First things first. If you haven’t hung out at Russell Tarr’s Toolbox, you need to head over there when we’re finished here. Russell has been creating and sharing cool tools for social studies teachers forever and it’s all incredibly handy stuff. (You might have run across Russell’s ideas before on his Active History or ClassTools.net sites.)
About a month ago, I was on his site and ran across something that I thought was very cool. I’d been searching for ideas on how to help elementary kids source evidence. You know – author, date created, audience, intent, the sort of questions that are the foundation of historical thinking.
My goto strategy has been one shared by the Library of Congress that helps kids all the way down to kindergarten start the process of historical thinking – by training them to ask questions about primary sources. The LOC example focuses on the idea ofThen and Now by having kids examine images of turn of the century vs current mail delivery.
The teacher works whole group and then small group, asking kids to source the image by circling items they see in the image. And I loved the idea of slipping hard copy images into a plastic sleeve that kids could draw on, preserving the original image for reuse but also allowing kids to erase and redo.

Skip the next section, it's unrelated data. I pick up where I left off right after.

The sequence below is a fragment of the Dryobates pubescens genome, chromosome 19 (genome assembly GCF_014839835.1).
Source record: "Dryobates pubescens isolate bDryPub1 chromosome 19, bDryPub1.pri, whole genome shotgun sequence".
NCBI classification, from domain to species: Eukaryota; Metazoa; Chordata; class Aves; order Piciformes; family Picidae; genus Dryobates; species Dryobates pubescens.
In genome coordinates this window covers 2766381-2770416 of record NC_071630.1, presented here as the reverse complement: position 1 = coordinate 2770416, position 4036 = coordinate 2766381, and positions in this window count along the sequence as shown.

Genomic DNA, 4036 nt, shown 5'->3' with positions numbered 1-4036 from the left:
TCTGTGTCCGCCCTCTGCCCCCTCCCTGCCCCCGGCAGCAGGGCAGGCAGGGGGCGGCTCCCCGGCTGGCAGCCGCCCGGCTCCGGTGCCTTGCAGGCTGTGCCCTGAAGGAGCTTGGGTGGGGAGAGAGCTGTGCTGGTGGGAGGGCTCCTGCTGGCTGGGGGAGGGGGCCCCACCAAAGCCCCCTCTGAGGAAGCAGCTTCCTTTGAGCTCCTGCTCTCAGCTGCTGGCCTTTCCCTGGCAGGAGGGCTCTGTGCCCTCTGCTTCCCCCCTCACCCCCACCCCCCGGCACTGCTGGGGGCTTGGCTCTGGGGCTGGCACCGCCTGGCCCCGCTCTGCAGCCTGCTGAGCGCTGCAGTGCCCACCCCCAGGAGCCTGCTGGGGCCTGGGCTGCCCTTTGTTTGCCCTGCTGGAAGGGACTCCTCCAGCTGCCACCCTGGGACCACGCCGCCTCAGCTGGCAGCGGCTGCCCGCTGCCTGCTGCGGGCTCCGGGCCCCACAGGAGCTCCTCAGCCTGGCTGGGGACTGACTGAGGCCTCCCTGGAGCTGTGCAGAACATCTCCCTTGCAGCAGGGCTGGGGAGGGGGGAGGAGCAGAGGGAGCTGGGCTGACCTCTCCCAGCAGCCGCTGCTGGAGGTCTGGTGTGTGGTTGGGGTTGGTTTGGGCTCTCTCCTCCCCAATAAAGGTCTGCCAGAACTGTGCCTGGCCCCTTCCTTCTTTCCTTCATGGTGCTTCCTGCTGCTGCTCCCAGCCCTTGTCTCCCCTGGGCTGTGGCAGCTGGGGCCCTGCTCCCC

For non-readers, this sort of guided practice is perfect. But what might it look like in upper elementary or even in middle or high school? Why can’t we use this same type of activity with older kids? The answer, of course, is that we can. And many of you do – using digital projection or actual hard copies of photographs and text.
But I like the idea of the plastic sleeve.
And that’s where we circle back to Tarr’s Toolbox. Using an idea he saw on Twitter, Russell developed a Source Evaluation Overlay template that includes sourcing questions along two sides.
How cool is that? A reusable sourcing scaffold that encourages critical thinking and helps kids focus on asking great questions. Once you head over and download the template, cut out the middle and laminate for long term use. (And, seriously, be sure to check out all of his goodies while you’re over there.)
Russell has a few suggestions for using the overlay:
- Ask students to focus on the issues highlighted in the left-hand column first and make annotations as appropriate. Then they swap with a partner, read the work done so far, and focus on the issues covered in the top row. Display the work when it’s finished.
- Ensure each student has a different source. When the work is finished, remove the sources from the templates. Different students have to match the overlay to the source it was originally evaluating.
All very cool stuff. And it got me thinking. So I quickly slapped together a Source Overlay template based on questions from a chart put together by the Stanford History Education Group.
I know it’s pretty basic but feel free to download it and adapt so that it works for you. (It’s on you to cut out the middle area and laminate it.) I’m sure you’ll think of all sorts of ways this might look in your own classroom.